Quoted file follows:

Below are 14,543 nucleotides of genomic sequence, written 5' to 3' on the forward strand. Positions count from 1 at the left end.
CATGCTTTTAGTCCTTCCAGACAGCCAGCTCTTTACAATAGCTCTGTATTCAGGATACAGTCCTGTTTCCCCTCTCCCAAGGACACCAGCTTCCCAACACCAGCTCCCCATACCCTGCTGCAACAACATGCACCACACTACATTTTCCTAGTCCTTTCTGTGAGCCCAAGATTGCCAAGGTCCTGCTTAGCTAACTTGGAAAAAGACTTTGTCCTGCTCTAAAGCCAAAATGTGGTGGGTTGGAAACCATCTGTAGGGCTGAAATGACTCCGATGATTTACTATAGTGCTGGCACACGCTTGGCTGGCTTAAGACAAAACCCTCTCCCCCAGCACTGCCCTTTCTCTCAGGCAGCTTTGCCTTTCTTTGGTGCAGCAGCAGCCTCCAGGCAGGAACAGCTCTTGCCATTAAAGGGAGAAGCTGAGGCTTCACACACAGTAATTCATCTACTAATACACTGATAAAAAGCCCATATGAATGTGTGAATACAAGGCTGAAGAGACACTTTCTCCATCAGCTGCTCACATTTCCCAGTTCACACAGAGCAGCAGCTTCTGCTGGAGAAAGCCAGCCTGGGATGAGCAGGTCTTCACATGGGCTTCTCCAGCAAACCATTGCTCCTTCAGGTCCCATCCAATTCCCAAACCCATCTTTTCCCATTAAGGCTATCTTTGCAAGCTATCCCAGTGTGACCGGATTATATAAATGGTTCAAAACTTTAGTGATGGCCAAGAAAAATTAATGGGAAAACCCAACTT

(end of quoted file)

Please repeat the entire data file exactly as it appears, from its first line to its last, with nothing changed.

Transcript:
Below are 14,543 nucleotides of genomic sequence, written 5' to 3' on the forward strand. Positions count from 1 at the left end.
CATGCTTTTAGTCCTTCCAGACAGCCAGCTCTTTACAATAGCTCTGTATTCAGGATACAGTCCTGTTTCCCCTCTCCCAAGGACACCAGCTTCCCAACACCAGCTCCCCATACCCTGCTGCAACAACATGCACCACACTACATTTTCCTAGTCCTTTCTGTGAGCCCAAGATTGCCAAGGTCCTGCTTAGCTAACTTGGAAAAAGACTTTGTCCTGCTCTAAAGCCAAAATGTGGTGGGTTGGAAACCATCTGTAGGGCTGAAATGACTCCGATGATTTACTATAGTGCTGGCACACGCTTGGCTGGCTTAAGACAAAACCCTCTCCCCCAGCACTGCCCTTTCTCTCAGGCAGCTTTGCCTTTCTTTGGTGCAGCAGCAGCCTCCAGGCAGGAACAGCTCTTGCCATTAAAGGGAGAAGCTGAGGCTTCACACACAGTAATTCATCTACTAATACACTGATAAAAAGCCCATATGAATGTGTGAATACAAGGCTGAAGAGACACTTTCTCCATCAGCTGCTCACATTTCCCAGTTCACACAGAGCAGCAGCTTCTGCTGGAGAAAGCCAGCCTGGGATGAGCAGGTCTTCACATGGGCTTCTCCAGCAAACCATTGCTCCTTCAGGTCCCATCCAATTCCCAAACCCATCTTTTCCCATTAAGGCTATCTTTGCAAGCTATCCCAGTGTGACCGGATTATATAAATGGTTCAAAACTTTAGTGATGGCCAAGAAAAATTAATGGGAAAACCCAACTT